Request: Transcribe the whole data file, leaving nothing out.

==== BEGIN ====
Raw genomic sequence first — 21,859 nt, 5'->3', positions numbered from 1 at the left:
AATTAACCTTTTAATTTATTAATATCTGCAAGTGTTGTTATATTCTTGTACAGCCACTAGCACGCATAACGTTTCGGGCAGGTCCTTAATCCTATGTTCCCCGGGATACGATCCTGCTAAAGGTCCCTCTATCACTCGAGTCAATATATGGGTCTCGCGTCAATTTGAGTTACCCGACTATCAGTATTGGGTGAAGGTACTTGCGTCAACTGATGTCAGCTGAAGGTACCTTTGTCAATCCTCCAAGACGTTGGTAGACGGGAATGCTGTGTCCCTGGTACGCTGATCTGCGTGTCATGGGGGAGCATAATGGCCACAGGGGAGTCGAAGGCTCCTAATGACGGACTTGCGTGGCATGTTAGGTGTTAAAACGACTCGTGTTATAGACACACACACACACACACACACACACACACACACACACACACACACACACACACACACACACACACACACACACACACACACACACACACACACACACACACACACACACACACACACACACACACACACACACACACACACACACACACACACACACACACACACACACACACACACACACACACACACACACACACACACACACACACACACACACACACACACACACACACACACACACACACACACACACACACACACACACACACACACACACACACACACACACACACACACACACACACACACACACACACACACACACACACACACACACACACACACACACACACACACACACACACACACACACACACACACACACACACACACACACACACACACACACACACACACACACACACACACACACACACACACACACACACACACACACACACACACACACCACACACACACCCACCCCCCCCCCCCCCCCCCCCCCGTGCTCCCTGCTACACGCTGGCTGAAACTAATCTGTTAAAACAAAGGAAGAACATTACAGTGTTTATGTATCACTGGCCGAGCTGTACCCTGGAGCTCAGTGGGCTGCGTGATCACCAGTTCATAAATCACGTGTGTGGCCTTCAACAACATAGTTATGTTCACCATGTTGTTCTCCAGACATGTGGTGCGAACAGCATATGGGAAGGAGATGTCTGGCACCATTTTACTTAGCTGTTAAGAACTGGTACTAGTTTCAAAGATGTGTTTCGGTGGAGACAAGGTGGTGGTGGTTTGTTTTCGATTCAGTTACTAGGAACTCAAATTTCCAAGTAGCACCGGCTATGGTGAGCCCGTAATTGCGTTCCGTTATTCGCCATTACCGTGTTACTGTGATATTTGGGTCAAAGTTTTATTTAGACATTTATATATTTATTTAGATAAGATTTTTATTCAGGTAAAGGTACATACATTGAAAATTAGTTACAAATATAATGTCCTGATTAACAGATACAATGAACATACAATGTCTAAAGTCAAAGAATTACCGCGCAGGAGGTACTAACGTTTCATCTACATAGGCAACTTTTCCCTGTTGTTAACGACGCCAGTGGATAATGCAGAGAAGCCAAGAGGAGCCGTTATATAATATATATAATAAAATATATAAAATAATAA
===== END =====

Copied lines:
Raw genomic sequence first — 21,859 nt, 5'->3', positions numbered from 1 at the left:
AATTAACCTTTTAATTTATTAATATCTGCAAGTGTTGTTATATTCTTGTACAGCCACTAGCACGCATAACGTTTCGGGCAGGTCCTTAATCCTATGTTCCCCGGGATACGATCCTGCTAAAGGTCCCTCTATCACTCGAGTCAATATATGGGTCTCGCGTCAATTTGAGTTACCCGACTATCAGTATTGGGTGAAGGTACTTGCGTCAACTGATGTCAGCTGAAGGTACCTTTGTCAATCCTCCAAGACGTTGGTAGACGGGAATGCTGTGTCCCTGGTACGCTGATCTGCGTGTCATGGGGGAGCATAATGGCCACAGGGGAGTCGAAGGCTCCTAATGACGGACTTGCGTGGCATGTTAGGTGTTAAAACGACTCGTGTTATAGACACACACACACACACACACACACACACACACACACACACACACACACACACACACACACACACACACACACACACACACACACACACACACACACACACACACACACACACACACACACACACACACACACACACACACACACACACACACACACACACACACACACACACACACACACACACACACACACACACACACACACACACACACACACACACACACACACACACACACACACACACACACACACACACACACACACACACACACACACACACACACACACACACACACACACACACACACACACACACACACACACACACACACACACACACACACACACACACACACACACACACACACACACACACACACACACACACACACACACACACACACACACACACACACACACACACACACACACACACACACACACACACACACACACACACACACACACACCACACACACACCCACCCCCCCCCCCCCCCCCCCCCCGTGCTCCCTGCTACACGCTGGCTGAAACTAATCTGTTAAAACAAAGGAAGAACATTACAGTGTTTATGTATCACTGGCCGAGCTGTACCCTGGAGCTCAGTGGGCTGCGTGATCACCAGTTCATAAATCACGTGTGTGGCCTTCAACAACATAGTTATGTTCACCATGTTGTTCTCCAGACATGTGGTGCGAACAGCATATGGGAAGGAGATGTCTGGCACCATTTTACTTAGCTGTTAAGAACTGGTACTAGTTTCAAAGATGTGTTTCGGTGGAGACAAGGTGGTGGTGGTTTGTTTTCGATTCAGTTACTAGGAACTCAAATTTCCAAGTAGCACCGGCTATGGTGAGCCCGTAATTGCGTTCCGTTATTCGCCATTACCGTGTTACTGTGATATTTGGGTCAAAGTTTTATTTAGACATTTATATATTTATTTAGATAAGATTTTTATTCAGGTAAAGGTACATACATTGAAAATTAGTTACAAATATAATGTCCTGATTAACAGATACAATGAACATACAATGTCTAAAGTCAAAGAATTACCGCGCAGGAGGTACTAACGTTTCATCTACATAGGCAACTTTTCCCTGTTGTTAACGACGCCAGTGGATAATGCAGAGAAGCCAAGAGGAGCCGTTATATAATATATATAATAAAATATATAAAATAATAA